Final Synthesis Report of Findings from ASPE "Leavers" Grants. Employment and Earnings by Subgroup


The ASPE-funded leaver studies contain interesting information on the employment outcomes for different groups of leavers. These subgroup comparisons often highlight important issues that are specific to each site. For example, Massachusetts compares outcomes for leavers who reached their initial time limit (24 months) with other leavers. Although there are many interesting and important subgroup comparisons within leaver studies, these subgroups are not all comparable across studies. Among the subgroups that can be compared across studies, this synthesis has already reviewed employment outcomes for continuous leavers with other leavers. This next section considers differences in employed outcomes by race/ethnic affiliation.

Six studies report some information on employment and earnings by racial and ethnic groups. These results show that for the most part, black leavers have higher employment rates than white leavers. The evidence on earnings and for other race/ethnicity groups is more mixed. 17

Of the studies reporting some results on employment rates for different race/ethnic groups, five of the six find that black leavers have higher employment rates than white leavers (Table III.11). The difference in the percentages of black and white leavers employed at any time in the year after exit ranges from 6 percentage points in Arizona (78 percent of blacks compared with 72 percent of whites) to 14 percentage points in Florida (60 percent of blacks compared with 46 percent of whites). Similar differences are reported for employment in the fourth quarter after exit for Arizona, Missouri, and South Carolina. Only in Illinois are the employment rates slightly higher for whites (56 percent) than for blacks (54 percent). The study attributes this difference more to geographic differences in employment between Chicago and downstate Illinois than to race differences per se.

Table III.11:
Employment and Earnings for Single-Parent Welfare Leavers by Race/Ethnicity: Administrative Data Findings
  Race/Ethnicity Group
Black White Hispanic Other1

Employment Anytime in Year After Exit (%)


78 72 77 64


60 46 48 43


80 67 n.a. n.a.


78 71 n.a. n.a.

Employment in Fourth Quarter After Exit (%)


53 49 54 43


54 56 54 n.a.


64 54 n.a. n.a.

South Carolina5

61 53 n.a. n.a.

Mean Annual Earnings for Workers in Year After Exit ($)


7,037 6,361 7,732 8,236


7,784 6,894 n.a. 8,572

Mean Earnings in Fourth Quarter After Exit ($)


2,503 2,618 2,487 2,171


2,900 2,550 n.a. n.a.

South Carolina4,5

798 850 n.a. n.a.

1Other includes Asian/Pacific Islander, Native American, and other unless otherwise specified
2Other category is Native American. A samll percent of caseload (less than 1%) is other race/ethnicity not included in this table..
3Figures listed under "black" represent all "non-white" leavers which include a small percent (less than 2 percent) of Hispanic, Native American, and other race/ethnicities.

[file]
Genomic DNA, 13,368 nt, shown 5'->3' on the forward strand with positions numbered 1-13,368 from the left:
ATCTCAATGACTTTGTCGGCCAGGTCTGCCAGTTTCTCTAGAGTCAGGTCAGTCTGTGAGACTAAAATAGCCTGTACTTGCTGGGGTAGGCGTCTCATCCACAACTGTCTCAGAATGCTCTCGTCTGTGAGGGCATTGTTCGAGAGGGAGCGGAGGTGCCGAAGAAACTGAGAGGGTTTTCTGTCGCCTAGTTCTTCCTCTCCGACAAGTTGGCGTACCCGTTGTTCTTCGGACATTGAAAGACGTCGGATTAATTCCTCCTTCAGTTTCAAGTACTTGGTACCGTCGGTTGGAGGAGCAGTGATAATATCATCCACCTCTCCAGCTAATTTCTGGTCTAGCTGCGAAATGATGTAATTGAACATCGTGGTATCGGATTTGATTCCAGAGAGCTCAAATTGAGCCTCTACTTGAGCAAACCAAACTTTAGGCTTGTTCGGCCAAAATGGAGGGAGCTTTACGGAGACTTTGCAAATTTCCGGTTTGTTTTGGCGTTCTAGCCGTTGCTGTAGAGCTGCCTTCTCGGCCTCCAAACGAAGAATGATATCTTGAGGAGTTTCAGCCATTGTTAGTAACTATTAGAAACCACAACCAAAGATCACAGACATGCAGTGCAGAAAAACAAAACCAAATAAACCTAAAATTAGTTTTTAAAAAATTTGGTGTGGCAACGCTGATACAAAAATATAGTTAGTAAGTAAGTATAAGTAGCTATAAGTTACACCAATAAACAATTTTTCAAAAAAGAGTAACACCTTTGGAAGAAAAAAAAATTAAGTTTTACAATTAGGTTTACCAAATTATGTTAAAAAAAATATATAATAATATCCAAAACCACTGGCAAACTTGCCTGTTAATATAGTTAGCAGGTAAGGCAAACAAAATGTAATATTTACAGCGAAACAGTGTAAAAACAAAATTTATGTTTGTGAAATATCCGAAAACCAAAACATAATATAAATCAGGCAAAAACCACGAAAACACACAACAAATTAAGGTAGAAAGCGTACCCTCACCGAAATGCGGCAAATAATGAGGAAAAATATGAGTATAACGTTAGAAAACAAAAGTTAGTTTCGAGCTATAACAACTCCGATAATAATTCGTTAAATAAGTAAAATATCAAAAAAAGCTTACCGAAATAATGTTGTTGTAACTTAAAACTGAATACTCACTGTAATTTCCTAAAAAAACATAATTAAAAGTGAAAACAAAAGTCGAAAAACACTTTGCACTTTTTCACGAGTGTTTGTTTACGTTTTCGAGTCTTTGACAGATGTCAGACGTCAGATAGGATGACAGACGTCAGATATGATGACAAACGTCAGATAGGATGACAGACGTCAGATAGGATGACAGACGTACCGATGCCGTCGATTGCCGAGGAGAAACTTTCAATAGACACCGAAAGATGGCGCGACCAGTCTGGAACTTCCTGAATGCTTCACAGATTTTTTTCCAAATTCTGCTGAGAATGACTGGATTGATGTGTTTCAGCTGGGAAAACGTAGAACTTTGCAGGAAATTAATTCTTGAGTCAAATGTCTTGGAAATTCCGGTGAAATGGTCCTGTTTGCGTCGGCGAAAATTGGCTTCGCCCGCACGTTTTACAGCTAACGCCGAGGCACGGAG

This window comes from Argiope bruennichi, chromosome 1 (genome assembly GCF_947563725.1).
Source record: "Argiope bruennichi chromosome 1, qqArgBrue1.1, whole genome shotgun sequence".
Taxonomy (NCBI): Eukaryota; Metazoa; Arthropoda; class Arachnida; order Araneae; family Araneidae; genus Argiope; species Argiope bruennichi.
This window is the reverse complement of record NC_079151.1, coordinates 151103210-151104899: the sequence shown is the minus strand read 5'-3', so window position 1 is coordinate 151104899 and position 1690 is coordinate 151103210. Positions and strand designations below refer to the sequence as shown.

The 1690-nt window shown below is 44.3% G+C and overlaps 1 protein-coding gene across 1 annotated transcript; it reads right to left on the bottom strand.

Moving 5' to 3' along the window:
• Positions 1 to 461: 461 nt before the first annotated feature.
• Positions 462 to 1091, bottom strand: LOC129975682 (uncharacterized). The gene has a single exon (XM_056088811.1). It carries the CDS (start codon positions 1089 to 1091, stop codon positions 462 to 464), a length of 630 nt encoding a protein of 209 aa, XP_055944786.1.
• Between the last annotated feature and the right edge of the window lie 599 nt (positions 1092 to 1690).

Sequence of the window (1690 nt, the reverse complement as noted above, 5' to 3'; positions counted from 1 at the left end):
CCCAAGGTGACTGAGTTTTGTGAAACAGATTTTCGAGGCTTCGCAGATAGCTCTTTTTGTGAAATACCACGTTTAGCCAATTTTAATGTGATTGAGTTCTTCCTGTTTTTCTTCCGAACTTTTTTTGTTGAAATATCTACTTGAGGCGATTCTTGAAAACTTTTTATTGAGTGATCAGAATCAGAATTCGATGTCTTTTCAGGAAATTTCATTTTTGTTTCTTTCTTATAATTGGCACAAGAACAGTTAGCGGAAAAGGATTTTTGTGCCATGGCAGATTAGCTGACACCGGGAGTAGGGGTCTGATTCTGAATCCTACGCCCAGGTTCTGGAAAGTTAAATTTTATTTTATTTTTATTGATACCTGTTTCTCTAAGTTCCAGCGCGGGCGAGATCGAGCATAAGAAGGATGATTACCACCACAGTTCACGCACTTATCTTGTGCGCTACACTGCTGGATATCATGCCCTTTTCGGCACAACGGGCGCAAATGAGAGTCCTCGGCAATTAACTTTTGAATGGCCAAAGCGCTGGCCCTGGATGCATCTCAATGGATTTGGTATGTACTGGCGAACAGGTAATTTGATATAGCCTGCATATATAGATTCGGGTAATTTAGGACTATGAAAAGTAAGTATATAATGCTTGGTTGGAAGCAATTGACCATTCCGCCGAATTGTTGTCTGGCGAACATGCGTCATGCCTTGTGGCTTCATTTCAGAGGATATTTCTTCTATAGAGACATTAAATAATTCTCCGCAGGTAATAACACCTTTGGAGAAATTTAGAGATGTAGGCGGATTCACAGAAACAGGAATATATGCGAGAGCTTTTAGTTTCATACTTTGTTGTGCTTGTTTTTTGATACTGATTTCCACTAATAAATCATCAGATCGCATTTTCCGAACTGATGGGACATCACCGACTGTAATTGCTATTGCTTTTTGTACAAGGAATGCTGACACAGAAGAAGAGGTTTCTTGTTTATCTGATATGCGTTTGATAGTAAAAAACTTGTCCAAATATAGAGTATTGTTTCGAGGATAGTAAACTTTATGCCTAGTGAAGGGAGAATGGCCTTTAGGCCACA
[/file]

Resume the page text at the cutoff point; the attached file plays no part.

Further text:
4Reported earnings are mean monthly earnings in year after exit.
5Report data for all cases, not just for single-parent cases.

Four studies report employment results for other race/ethnic groups. Employment rates of Hispanic leavers are similar to black leavers in Arizona and Illinois. In Florida, however, the employment rate of Hispanic leavers at any point in the year after exit (48 percent) is similar to that of whites, and lower than rates for blacks. Arizona reports a much lower employment rate for Native Americans than for other racial/ethnic groups in both the year after exit and the fourth quarter after exit. Finally, Georgia also reports significantly lower employment rates for all non-white, non-black leavers, who make up about 2 percent of Georgias leaver sample.

Differences in earnings across racial/ethnic groups for those leavers that are employed are more varied across the studies. Five studies report some measure of earnings after exit by race/ethnicity. Florida and Georgia both report mean annual earnings for workers in the year after exit. They both find that blacks have higher earnings than whites; about $700 higher in Florida and $900 higher in Georgia. Earnings of Hispanic leavers in Florida are significantly higher than for blacks or whites, $7,732 a year. Both Florida and Georgia find the highest earnings among the other category, but this group is quite small in both studies.

Arizona and Missouri report mean earnings in the fourth quarter by race/ethnicity while South Carolina reports mean monthly earnings. Unlike Florida and Georgia, Arizona and South Carolina find that working white leavers have higher earnings than working black leavers. Missouri finds nonwhite leavers have quarterly earnings that are almost $400 higher than white leavers. And Arizona, in contrast to Florida, finds that Hispanic leavers have lower earnings in the fourth quarter after exit ($2,487) than black or white leavers; Native American leavers in Arizona have the lowest earnings levels ($2,171).